## Smart Sales Operations – Pipeline vs. Estimated Revenue

When I began speaking about Sales Operations, I mentioned there is some bleed between selling and sales ops. One of the critical pieces which companies focus on is pipeline. Where sales and Sales Operations depart, is how pipeline is used to estimate revenue and revenue is used to determine pipeline.

What do I mean? With a few employers, when I entered in an opportunity and my estimation of percent completion, the company then provided a calculated revenue equivalent for the opportunity.

For instance, if I identified a \$100,000 opportunity, and was in the initial stages, having maybe had an introductory meeting, I would set the probability at 10%. My employer shows revenue of \$10,000. As I progressed through the sales stages, the probability would increase, and so would the estimated revenue, for instance at 40% equaled \$40,000.

There is a problem here though, because this IS NOT revenue. It is pipeline. By forecasting revenue dollars inevitably the company would begin looking at this number as real dollars–essentially “counting chickens before they’re hatched”. This, in turn, would lead to greater pressure on the rep to close the deal. And if the deal fell through, which does happen to deals, the company would go into a tizzy. No wonder reps sandbag their deals…

When I’ve asked different companies why they do it this way, they explain it is for budgeting purposes, resource planning, etc. Okay, I can understand the need for planning for resources and budgeting, but it shouldn’t be done off of imaginary numbers. If anything, it should be planned using pipeline probability. A \$100,000 opportunity with a 10% chance of closing doesn’t represent \$10,000, it represents ZERO dollars and a chance at \$100,000 dollars! If the deal proceeds down the pike and gets to 70%, 80%, even 90%, it still represents ZERO DOLLARS.

As a tangent, this mentality is seen in the statistical situations. If you ask anyone what the likely outcome would be if they flipped a coin 10 times, they would say five heads and five tails. But if they are flipping the coin themselves and run into a streak, say, heads four times in a row, then instead of using statistics to predict the next toss, they use their human math and predict what the next toss will be. The problem is, statistically, each toss is 50/50. It doesn’t matter if there has been a streak of heads or tails, as each toss isn’t dependent upon the previous toss or the coming toss, only the current toss. Prediction doesn’t cut it.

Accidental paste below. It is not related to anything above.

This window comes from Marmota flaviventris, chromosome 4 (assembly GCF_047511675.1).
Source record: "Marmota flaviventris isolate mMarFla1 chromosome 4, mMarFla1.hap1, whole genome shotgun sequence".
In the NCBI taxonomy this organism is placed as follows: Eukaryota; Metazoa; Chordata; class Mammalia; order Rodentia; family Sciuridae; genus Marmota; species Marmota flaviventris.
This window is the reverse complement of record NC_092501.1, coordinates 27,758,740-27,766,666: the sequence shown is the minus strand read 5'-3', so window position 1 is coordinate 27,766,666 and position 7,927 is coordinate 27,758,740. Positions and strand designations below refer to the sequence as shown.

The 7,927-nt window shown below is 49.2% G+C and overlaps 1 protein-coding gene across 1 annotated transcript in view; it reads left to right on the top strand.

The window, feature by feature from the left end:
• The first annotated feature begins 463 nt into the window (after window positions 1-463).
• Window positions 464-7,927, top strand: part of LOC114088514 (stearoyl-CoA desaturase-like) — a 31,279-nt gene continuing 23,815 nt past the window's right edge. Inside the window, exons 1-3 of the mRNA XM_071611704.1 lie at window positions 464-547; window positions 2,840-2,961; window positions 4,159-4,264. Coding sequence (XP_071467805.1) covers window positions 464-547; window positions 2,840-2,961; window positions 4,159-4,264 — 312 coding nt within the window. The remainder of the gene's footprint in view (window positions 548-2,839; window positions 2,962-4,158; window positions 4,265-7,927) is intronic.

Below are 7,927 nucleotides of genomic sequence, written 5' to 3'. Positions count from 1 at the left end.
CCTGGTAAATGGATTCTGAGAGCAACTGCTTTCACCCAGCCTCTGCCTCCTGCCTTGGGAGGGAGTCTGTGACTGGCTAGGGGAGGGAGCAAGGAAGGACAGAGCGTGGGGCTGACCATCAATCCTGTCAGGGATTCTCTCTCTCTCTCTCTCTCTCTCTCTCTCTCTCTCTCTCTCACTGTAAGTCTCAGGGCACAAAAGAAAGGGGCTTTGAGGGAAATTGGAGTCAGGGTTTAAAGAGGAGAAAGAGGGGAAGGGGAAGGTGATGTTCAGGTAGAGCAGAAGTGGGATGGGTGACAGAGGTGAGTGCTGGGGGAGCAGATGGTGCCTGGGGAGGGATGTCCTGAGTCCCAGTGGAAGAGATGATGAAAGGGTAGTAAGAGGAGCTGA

Why am I so emphatic about this? Because if pipeline is set up this way, it creates a situation for management to scrutinize deals farther along the pipeline as needed revenue, without considering–among so many other things which can sink a deal–competition or buyer indecision. If you’ve sold before, then I bet you’ve had a customer sit on a deal decision for many months longer than expected or you’ve lost in the eleventh hour to your competition. These things happen to even the best sales people. But to be on the hook to management for a deal which doesn’t close because management is forecasting revenue, well, that’s just bad accounting. Not bad selling.

In Smart Sales Operations, Pipeline Percents represent confidence–how much confidence does the sales person have that a deal will close. Based upon that, estimates of potential revenue are either shown at 100% or nothing. If a company is trying to use some sort of percentage to allocate resources, then it should take the quote which is in consideration by the customer coupled with where it stands in the pipeline, and forecast resource availability. This is a topic within itself, but suffice it to say, resource availability is significantly different from estimated revenue–and I can’t bill my resources against estimated revenue. Only real revenue.

And if it hasn’t been sold, then potential revenue equals nothing. Once it’s been sold, it becomes real revenue.

Last, remember once you have real revenue, then the deal is truly done when the business gets paid real dollars–and the rep gets paid commission.

Thinks, Inc. is a consulting firm which specializes in Smart Sales Operations. If you’d like for us to come and assess your chaos, drop us a line at contact@thinks-inc.com

PS The Infrastructure Guy  and Smart Sales Operations are Trademarks of Thinks, Inc.

## Smart Sales Operations – Front Office vs. Back Office – Getting Paid, Part II